What impact do you hope your TEDTalk has on others?
I hope my talk makes people think. I hope people walk away from it realizing what their biases are so that they may change them. I hope that I am able to empower people to be better in their everyday lives, but I also hope to empower Latin American individuals to stand firm in who they are.
People need to see themselves in others so that life isn’t so lonely, but at the end of the day, if representation isn’t there, how can that be achieved?
I hope my talk can motivate people to bridge that gap.
Tell us about a time you navigated self-doubt in your career? Where did you find support?
I work as a Registered Nurse at my local hospital, and time and time again, self-doubt creeps up at the most inconvenient moments. The thing is, working in healthcare is hard, because it’s a profession that directly interacts with people in their most vulnerable moments.
It can be stressful, it can be emotionally draining, and it can breed a lot of self doubt. I will have days where it feels like everything is going wrong; the patient is upset, the doctor is upset, and a million tasks are my responsibility to complete.
Then there are the really great days – the days where I am reminded why I choose to become an RN. In the moments when I ask myself, “why am I doing this,” I find a lot of comfort and support in the staff I have.
I also reflect back on the bigger picture – I wanted to become an RN so that I could represent a broader group of people. There is a gap in the representation that is seen with healthcare professionals, and that needs to change.
I hope I can be a small part in making the difference.
What’s something that’s breaking your heart these days?
I recently learned about the cancellation of the Netflix Original Series One Day at a Time. When I heard this news, I was incredibly upset at the fact that a show portraying the Latinx family experience, would no longer be shown for public viewing.
One Day at a Time was unique in the sense that it showed real experiences and situations that families go though, specifically Latinx families. Often in television and film, Latinx characters are shown as drug dealer, criminals, or just two-dimensional people. One Day at a Time broke that trend, and for once, gave us characters that are actually relatable.
I’m sad to see that the representation One Day at a Time brought will no longer be available, but based on the uproar from viewers who are angry with the decision, I am confident that the world is ready now, more than ever, to welcome correct and accurate Latinx representation onscreen.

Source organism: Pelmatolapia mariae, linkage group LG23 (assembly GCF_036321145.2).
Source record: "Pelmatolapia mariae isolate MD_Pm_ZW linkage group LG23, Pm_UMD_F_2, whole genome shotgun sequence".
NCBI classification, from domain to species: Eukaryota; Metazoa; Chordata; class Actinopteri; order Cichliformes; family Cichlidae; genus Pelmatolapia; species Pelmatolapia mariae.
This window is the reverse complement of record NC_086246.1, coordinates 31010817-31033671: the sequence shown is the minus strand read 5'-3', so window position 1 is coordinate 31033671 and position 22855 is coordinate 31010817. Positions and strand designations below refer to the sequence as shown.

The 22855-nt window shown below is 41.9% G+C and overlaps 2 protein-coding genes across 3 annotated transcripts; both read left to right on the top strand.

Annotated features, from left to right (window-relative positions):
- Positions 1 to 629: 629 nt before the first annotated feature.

What cultural customs have you kept from your upbringing?
Food, music, dancing, football watching. Emphasis on the football! The Uruguayan football team has always been on in my home, which definitely makes me feel closer to my roots just by seeing a reflection of my country.
We also have a phrase “garra charrua,” that emphasizes the importance of not giving up in the face of adversity. My dad always reminds my sisters and I of the “garra charrua” spirit in moments when life gets hard.
What’s the most recent thing you did for self-care?
I often find myself in situations where I am doing too much. Attending too many meetings, joining too may organizations, working too hard; you name it, it feels like I’ve done it. I recognized a trend that was beginning to look like burn out, and I knew something needed to change.
I decided I simply needed to start saying no. Instead of compromising my time for the benefit of others, I started keeping my time for myself.
Now I have more time to focus, meditate, and breathe. I go to therapy twice a month to make sure that my head is clear, and that has helped leaps and bounds.
I would also say that presenting my TEDx talk was a form of self-care. I took the time to go after something I’ve wanted for a while, did it for me, and talked about something that hits home for a lot of people. It was a very cathartic moment.
Learn more about Raquél and connect
Cultural representaton based on stereotypes is still active in the media today, says Raquél Pérez. A member of the Latinx community, she believes our society is more than ready for the media to eliminate this misrepresentation. Raquél Peréz graduated cum laude from URI in 2017 as a first generation bachelor’s degree recipient and earned a BSN. After graduating, Raquél spend the next year as an AmeriCorps member, aiding in affordable housing and currently works as a Registered Nurse at Miriam Hospital.